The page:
Data processing by several persons

Data processing by several persons

Due to the increasing complexity of data processing, the data are often processed by several persons.

Common responsibility for data security

The general data protection requirements are to be met when several persons are involved in data processing. The Guidelines explain how cooperation can be agreed on and how persons concerned can be informed in line with the general rules (part 2 A.VII of the Guidelines (in German)) (PDF, 3 MB).

Processing by specialised service providers

However, the situation is different when a company commissions a specialised (technical) service provider to process health data on its behalf. This is often the case when cloud services are used. In the case of such data processing by service providers, the GDPR provides for certain privileges and exemptions from the strict requirements applied on the exchange of health data with other companies. In order to be granted such privileges and exemptions, the service provider needs to be commissioned as a contractor subject to instructions, taking account of specific requirements. The Guidelines outline the scope of the privileges and the conditions to be met for this type of processing, using examples. Special consideration is given to service providers abroad, making a distinction between EU countries, privileged third states, the United States and other third countries (part 2 C of the Guidelines (in German)) (PDF, 3 MB).

Special data types

Requirements for special data types

The requirements pertaining to data protection may vary for special data types. While data that are subject to professional confidentiality must comply with even stricter rules, the requirements do not need to be met in the case of effectively anonymised data.

Data subject to professional confidentiality

Data from doctors and members of other medical professions must meet special requirements as these medical professions are subject to professional discretion whose violation may be subject to criminal prosecution. In these cases, it must therefore not only be examined whether data protection requirements are met, but also whether the processing of data is permitted under professional rules (part 2 B of the Guidelines (PDF, 3 MB) (in German)).

Anonymisation of data

In the case of anonymous or anonymised data, the requirements of the GDPR do not need to be met as the data do not contain information about individuals. However, it should not be taken for granted that health data in particular have actually been anonymised. It must not be easy to identify the person to whom the data refer. This is not the case if the person can still be identified by means of information provided by third parties. As data on an individual’s health are very specific, it is relatively easy to identify persons especially on the basis of health data. The Guidelines therefore present various procedures to successfully anonymise health data (part 2 F.II of the Guidelines (PDF, 3 MB) (in German)).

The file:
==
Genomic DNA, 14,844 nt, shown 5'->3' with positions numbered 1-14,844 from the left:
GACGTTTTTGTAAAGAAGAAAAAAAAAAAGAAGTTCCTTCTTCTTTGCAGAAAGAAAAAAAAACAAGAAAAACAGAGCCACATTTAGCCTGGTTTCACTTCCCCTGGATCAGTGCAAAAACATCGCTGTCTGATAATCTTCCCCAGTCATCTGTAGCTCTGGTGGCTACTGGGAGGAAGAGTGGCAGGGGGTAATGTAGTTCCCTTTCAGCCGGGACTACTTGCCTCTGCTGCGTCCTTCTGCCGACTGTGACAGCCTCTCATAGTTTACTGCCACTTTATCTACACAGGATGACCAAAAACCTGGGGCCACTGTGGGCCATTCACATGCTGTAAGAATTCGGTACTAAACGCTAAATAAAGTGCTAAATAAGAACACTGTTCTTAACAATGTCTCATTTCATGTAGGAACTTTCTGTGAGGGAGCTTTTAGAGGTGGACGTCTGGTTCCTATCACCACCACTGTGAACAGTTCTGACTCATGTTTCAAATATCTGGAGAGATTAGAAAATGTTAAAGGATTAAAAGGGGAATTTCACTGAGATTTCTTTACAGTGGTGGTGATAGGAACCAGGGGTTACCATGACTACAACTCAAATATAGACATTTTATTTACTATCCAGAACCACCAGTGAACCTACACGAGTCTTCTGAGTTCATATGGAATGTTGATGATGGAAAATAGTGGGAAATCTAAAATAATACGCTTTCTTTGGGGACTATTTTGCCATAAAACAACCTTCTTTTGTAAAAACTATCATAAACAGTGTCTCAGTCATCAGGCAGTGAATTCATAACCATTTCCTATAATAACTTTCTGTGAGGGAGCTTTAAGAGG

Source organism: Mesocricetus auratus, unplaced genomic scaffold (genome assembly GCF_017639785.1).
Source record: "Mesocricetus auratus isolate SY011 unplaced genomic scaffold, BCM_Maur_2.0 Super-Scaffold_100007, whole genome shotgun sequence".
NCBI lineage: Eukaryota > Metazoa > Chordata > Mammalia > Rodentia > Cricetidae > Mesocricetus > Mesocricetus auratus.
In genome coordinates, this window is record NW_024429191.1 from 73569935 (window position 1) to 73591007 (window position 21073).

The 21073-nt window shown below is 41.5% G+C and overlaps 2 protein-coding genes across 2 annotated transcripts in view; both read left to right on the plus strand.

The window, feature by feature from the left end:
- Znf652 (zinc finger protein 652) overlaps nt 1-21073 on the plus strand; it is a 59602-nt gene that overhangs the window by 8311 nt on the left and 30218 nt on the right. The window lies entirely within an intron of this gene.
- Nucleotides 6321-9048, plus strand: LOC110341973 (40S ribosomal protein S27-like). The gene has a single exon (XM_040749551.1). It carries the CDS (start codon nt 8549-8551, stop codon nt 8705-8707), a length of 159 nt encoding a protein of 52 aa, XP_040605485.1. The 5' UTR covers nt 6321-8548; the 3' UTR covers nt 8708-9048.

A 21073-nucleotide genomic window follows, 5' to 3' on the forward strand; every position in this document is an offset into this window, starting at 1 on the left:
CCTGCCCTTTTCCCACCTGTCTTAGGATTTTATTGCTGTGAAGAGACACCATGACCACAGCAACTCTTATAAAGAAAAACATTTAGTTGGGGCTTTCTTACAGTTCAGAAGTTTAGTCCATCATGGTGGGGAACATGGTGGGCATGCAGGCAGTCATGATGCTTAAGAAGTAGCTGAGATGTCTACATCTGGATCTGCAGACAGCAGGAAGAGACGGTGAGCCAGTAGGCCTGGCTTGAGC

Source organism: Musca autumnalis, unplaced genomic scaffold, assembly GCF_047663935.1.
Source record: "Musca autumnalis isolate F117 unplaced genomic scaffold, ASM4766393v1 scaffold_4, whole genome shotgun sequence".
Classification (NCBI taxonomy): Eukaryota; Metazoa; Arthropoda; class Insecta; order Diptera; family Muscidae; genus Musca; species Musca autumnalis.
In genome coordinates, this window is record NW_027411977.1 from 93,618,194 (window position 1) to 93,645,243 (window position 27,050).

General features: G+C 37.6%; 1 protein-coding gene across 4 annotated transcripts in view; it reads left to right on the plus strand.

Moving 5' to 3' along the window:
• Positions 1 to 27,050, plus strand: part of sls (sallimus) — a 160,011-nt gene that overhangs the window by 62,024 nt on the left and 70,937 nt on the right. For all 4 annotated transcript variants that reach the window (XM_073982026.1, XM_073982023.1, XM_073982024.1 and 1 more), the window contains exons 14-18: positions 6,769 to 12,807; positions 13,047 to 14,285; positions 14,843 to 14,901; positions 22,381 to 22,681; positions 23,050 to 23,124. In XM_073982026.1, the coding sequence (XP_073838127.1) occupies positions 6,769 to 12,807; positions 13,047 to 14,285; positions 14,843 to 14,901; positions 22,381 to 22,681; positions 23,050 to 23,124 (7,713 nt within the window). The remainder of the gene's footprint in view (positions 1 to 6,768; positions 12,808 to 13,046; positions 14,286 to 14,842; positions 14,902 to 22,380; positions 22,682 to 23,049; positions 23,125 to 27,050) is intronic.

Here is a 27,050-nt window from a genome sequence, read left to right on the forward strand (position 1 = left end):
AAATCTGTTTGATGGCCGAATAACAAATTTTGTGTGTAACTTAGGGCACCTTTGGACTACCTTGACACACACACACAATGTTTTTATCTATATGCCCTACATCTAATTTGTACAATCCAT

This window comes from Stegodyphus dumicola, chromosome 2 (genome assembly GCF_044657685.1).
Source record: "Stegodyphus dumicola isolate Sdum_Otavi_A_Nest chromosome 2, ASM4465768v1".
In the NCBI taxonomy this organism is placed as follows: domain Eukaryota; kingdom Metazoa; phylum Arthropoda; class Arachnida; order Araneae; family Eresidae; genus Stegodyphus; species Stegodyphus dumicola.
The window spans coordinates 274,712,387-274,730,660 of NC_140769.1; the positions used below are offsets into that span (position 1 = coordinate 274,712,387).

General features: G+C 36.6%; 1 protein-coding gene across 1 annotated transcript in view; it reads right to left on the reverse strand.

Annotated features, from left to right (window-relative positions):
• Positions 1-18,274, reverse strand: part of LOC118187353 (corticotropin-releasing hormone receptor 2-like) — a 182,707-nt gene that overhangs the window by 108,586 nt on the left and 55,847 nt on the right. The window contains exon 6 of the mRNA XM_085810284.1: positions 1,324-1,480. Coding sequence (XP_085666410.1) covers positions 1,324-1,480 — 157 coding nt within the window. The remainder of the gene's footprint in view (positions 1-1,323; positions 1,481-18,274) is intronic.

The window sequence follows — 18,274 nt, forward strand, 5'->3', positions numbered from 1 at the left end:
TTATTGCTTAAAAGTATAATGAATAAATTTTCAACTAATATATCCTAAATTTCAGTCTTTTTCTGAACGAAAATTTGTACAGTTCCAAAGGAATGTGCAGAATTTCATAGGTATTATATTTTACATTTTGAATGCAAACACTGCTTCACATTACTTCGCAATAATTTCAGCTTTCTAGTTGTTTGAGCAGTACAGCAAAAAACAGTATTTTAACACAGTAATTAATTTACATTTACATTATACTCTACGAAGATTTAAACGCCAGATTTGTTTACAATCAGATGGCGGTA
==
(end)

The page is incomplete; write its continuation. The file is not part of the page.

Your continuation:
Special Products

Requirements for apps, profiling and big data

The data protection requirements may also vary depending on the type of products offered.

Requirements for apps

Apps are a major part of mHealth. Thanks to mobile devices, users can benefit from health services provided anywhere. This, however, may imply special risks for their health data. The Guidelines outline what data protection requirements should be paid special attention to and what additional legal requirements must be taken into account (part 2 D of the Guidelines (PDF, 3 MB)) (in German).

Special requirements for profiling and automated decision-making

Many innovative digital health products make use of profiling and automated decision-making as additional instruments for diagnosis and therapy recommendations. For this purpose, specific personal aspects of natural persons are evaluated to analyse their health conditions. Theoretically, a diagnosis is possible on this basis without the involvement of natural persons. Such applications, however, are subject to particularly strict requirements in view of the related impact on the patients concerned. The Guidelines explain under which conditions the use of such instruments is permitted and what security arrangements must be taken (part 2 E of the Guidelines) (in German).

Big data evaluations

Big data applications are expected to contribute to making progress in the medical sector. The analysis of a huge amount of data helps to identify interactions. Apart from the rare case of anonymised data, such applications must meet special data protection requirements. The Guidelines provide an introduction to this topic and outline solutions (part 2 F.I of the Guidelines (PDF, 3 MB)) (in German).

Compiance with data protection requirements

Proof of compliance with data protection requirements

It is very important for companies to be able to provide proof of compliance with data protection requirements, if necessary. For this purpose, a comprehensive documentation is needed. In addition, various bodies offer to examine whether data protection requirements have been complied with and issue the relevant certificates or certifications. The Guidelines give an overview of these bodies (part 3 of the Guidelines (in German)) (PDF, 3 MB).